From Ezekiel 34-36
Ezekiel directed a good amount of his criticism at the leaders of Israel. They bore the greatest amount of responsibility for the state of the nation. Kings were meant to lead the people. The LORD says I will rescue my sheep from their mouths.
This post is part of my bible in a year series.
Passage and Comments
In today’s passage Ezekiel likens Israel to sheep, and their leaders as shepherds.
Thus says the Lord GOD: Ah, shepherds of Israel who have been feeding yourselves! Should not shepherds feed the sheep? 3 You eat the fat, you clothe yourselves with the wool, you slaughter the fat ones, but you do not feed the sheep.
4 The weak you have not strengthened, the sick you have not healed, the injured you have not bound up, the strayed you have not brought back, the lost you have not sought, and with force and harshness you have ruled them.
5 So they were scattered, because there was no shepherd, and they became food for all the wild beasts. 6 My sheep were scattered; they wandered over all the mountains and on every high hill. My sheep were scattered over all the face of the earth, with none to search or seek for them. (Eze 34.1-6)
The shepherds have been feeding themselves. Ezekiel lists a number of functions of shepherds;
- strengthen the weak
- heal the sick and injured, and
- seek the lost.
What other functions do shepherds have over their flock? Is this a good list?
Instead they have ruled over the people harshly and with force and the people were scattered. Who would want leaders over them like this?
7 “Therefore, you shepherds, hear the word of the LORD:
8 As I live, declares the Lord GOD, surely because my sheep have become a prey, and my sheep have become food for all the wild beasts, since there was no shepherd, and because my shepherds have not searched for my sheep, but the shepherds have fed themselves, and have not fed my sheep,
9 therefore, you shepherds, hear the word of the LORD: 10 Thus says the Lord GOD, Behold, I am against the shepherds, and I will require my sheep at their hand and put a stop to their feeding the sheep. No longer shall the shepherds feed themselves.
I will rescue my sheep from their mouths, that they may not be food for them. (Eze 34.7-10)
The LORD issues a judgment on the selfish shepherds for neglecting their duty to care for their flocks. They have been feeding off the people, devouring their resources. The LORD promises to put a stop to them. Their rule will end.
When the LORD comes he will rescue the sheep from the shepherds and take care of his sheep himself.
“Israel’s kings are its shepherds, they have failed in their leadership, and they are to be dismissed (34:1–10). In the Middle East kings were regularly pictured as shepherds of their people. In a traditional society it is not a romantic image. Shepherding is a familiar, everyday, straightforward, tough, stressful occupation like engineering, farming, or mining. Its demands and dangers are implicit in the description of what the shepherds have failed to do: for example, wandering over miles of hostile desert terrain looking for sheep, or protecting them from the attacks of wolves or lions. Its temptations are also implicit in this description: for example, sheep stealing or failing to care for ailing sheep. … In the Old Testament it applies more directly to leadership in society.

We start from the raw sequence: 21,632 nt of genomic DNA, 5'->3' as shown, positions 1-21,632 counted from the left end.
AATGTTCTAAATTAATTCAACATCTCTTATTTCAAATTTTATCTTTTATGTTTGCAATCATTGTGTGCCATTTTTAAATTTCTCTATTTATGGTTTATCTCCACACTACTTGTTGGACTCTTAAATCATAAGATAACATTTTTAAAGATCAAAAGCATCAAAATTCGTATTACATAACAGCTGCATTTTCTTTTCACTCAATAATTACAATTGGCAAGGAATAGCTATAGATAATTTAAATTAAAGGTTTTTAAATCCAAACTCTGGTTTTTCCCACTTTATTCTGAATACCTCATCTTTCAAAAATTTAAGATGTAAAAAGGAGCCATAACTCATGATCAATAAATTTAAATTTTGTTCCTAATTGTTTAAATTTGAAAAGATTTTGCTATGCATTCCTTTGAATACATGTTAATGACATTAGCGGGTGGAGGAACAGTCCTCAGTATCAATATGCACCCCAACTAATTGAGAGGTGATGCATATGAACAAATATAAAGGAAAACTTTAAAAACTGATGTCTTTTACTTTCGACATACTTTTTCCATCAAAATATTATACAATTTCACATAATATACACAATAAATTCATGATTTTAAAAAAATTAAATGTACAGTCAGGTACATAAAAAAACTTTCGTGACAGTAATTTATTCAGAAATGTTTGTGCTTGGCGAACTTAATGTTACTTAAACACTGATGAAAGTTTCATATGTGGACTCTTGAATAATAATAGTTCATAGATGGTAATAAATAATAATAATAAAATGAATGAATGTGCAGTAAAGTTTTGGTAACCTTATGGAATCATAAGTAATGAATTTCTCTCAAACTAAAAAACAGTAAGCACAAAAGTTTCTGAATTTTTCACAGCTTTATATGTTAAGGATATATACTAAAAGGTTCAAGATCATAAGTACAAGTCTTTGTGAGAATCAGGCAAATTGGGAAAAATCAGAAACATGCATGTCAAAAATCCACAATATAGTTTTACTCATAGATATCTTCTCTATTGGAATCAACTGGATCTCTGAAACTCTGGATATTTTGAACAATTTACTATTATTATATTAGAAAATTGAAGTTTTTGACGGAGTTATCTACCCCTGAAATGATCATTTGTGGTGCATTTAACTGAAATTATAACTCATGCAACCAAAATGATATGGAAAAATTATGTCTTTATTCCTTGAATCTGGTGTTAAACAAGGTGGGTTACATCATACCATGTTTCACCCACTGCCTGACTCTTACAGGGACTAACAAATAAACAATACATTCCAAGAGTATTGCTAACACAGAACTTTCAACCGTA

Like any job, shepherding combined service with reward. Ezekiel’s problem is that these have become out of balance. Israel’s shepherds consider only what they get out of the job, not doing the job for the sake of the people.” (p655, Eerdmans Commentary on the Bible)
The LORD does come and rescue his people from the self serving leaders of Israel’s society. He comes in the person of Jesus.
7 So Jesus again said to them, “Truly, truly, I say to you, I am the door of the sheep. 8 All who came before me are thieves and robbers, but the sheep did not listen to them. 9 I am the door. If anyone enters by me, he will be saved and will go in and out and find pasture. 10 The thief comes only to steal and kill and destroy. I came that they may have life and have it abundantly.
11 I am the good shepherd. The good shepherd lays down his life for the sheep.
12 He who is a hired hand and not a shepherd, who does not own the sheep, sees the wolf coming and leaves the sheep and flees, and the wolf snatches them and scatters them. 13 He flees because he is a hired hand and cares nothing for the sheep.
14 I am the good shepherd. I know my own and my own know me,
15 just as the Father knows me and I know the Father; and I lay down my life for the sheep. 16 And I have other sheep that are not of this fold. I must bring them also, and they will listen to my voice. So there will be one flock, one shepherd. (Jn 10.7-16)
Jesus announces his coming as the good shepherd. In light of the Ezekiel promise his announcement carries with it the strong implication Jesus is God.
Jesus also anticipates his life giving rescue which he will effect on the cross. Jesus died to save his sheep. He is indeed the good shepherd who lays down his life for his sheep.
Jesus is the true king and shepherd who will rescue his people and take care of them as his love demands.
Is Jesus your shepherd? How has he cared for you?
Copyright © Joshua Washington and thescripturesays, 2016. All Rights Reserved.